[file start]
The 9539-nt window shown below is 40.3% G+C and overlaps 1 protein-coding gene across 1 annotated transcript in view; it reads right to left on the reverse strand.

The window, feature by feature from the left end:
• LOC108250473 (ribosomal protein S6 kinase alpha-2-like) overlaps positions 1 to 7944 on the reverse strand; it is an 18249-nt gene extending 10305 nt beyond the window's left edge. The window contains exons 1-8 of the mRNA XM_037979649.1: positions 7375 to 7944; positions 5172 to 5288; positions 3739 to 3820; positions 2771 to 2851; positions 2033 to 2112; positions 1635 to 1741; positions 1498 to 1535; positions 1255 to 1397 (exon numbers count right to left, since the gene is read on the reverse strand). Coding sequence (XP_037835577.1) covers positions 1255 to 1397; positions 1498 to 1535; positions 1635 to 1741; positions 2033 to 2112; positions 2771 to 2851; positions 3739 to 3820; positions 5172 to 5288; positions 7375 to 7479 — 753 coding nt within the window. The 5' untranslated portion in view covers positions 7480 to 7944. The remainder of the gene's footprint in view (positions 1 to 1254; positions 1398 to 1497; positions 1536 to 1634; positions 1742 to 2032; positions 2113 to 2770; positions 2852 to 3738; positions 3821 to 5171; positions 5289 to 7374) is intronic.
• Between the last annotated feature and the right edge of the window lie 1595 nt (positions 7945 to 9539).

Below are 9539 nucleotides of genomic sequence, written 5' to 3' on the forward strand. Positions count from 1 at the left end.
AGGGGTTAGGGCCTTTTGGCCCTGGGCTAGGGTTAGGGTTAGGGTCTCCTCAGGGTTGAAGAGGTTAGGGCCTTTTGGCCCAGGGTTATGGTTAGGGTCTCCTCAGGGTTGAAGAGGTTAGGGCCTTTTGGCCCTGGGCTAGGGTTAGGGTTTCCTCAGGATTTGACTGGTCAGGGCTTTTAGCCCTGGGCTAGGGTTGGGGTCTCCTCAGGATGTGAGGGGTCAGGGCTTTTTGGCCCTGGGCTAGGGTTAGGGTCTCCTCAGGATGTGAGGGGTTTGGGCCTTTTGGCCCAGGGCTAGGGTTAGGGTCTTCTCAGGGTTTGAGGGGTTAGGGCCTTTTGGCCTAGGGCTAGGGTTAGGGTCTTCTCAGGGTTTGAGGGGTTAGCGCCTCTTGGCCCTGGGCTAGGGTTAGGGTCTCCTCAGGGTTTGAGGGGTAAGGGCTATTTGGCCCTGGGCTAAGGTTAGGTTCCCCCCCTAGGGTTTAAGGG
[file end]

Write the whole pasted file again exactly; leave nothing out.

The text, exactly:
The 9539-nt window shown below is 40.3% G+C and overlaps 1 protein-coding gene across 1 annotated transcript in view; it reads right to left on the reverse strand.

The window, feature by feature from the left end:
• LOC108250473 (ribosomal protein S6 kinase alpha-2-like) overlaps positions 1 to 7944 on the reverse strand; it is an 18249-nt gene extending 10305 nt beyond the window's left edge. The window contains exons 1-8 of the mRNA XM_037979649.1: positions 7375 to 7944; positions 5172 to 5288; positions 3739 to 3820; positions 2771 to 2851; positions 2033 to 2112; positions 1635 to 1741; positions 1498 to 1535; positions 1255 to 1397 (exon numbers count right to left, since the gene is read on the reverse strand). Coding sequence (XP_037835577.1) covers positions 1255 to 1397; positions 1498 to 1535; positions 1635 to 1741; positions 2033 to 2112; positions 2771 to 2851; positions 3739 to 3820; positions 5172 to 5288; positions 7375 to 7479 — 753 coding nt within the window. The 5' untranslated portion in view covers positions 7480 to 7944. The remainder of the gene's footprint in view (positions 1 to 1254; positions 1398 to 1497; positions 1536 to 1634; positions 1742 to 2032; positions 2113 to 2770; positions 2852 to 3738; positions 3821 to 5171; positions 5289 to 7374) is intronic.
• Between the last annotated feature and the right edge of the window lie 1595 nt (positions 7945 to 9539).

Below are 9539 nucleotides of genomic sequence, written 5' to 3' on the forward strand. Positions count from 1 at the left end.
AGGGGTTAGGGCCTTTTGGCCCTGGGCTAGGGTTAGGGTTAGGGTCTCCTCAGGGTTGAAGAGGTTAGGGCCTTTTGGCCCAGGGTTATGGTTAGGGTCTCCTCAGGGTTGAAGAGGTTAGGGCCTTTTGGCCCTGGGCTAGGGTTAGGGTTTCCTCAGGATTTGACTGGTCAGGGCTTTTAGCCCTGGGCTAGGGTTGGGGTCTCCTCAGGATGTGAGGGGTCAGGGCTTTTTGGCCCTGGGCTAGGGTTAGGGTCTCCTCAGGATGTGAGGGGTTTGGGCCTTTTGGCCCAGGGCTAGGGTTAGGGTCTTCTCAGGGTTTGAGGGGTTAGGGCCTTTTGGCCTAGGGCTAGGGTTAGGGTCTTCTCAGGGTTTGAGGGGTTAGCGCCTCTTGGCCCTGGGCTAGGGTTAGGGTCTCCTCAGGGTTTGAGGGGTAAGGGCTATTTGGCCCTGGGCTAAGGTTAGGTTCCCCCCCTAGGGTTTAAGGG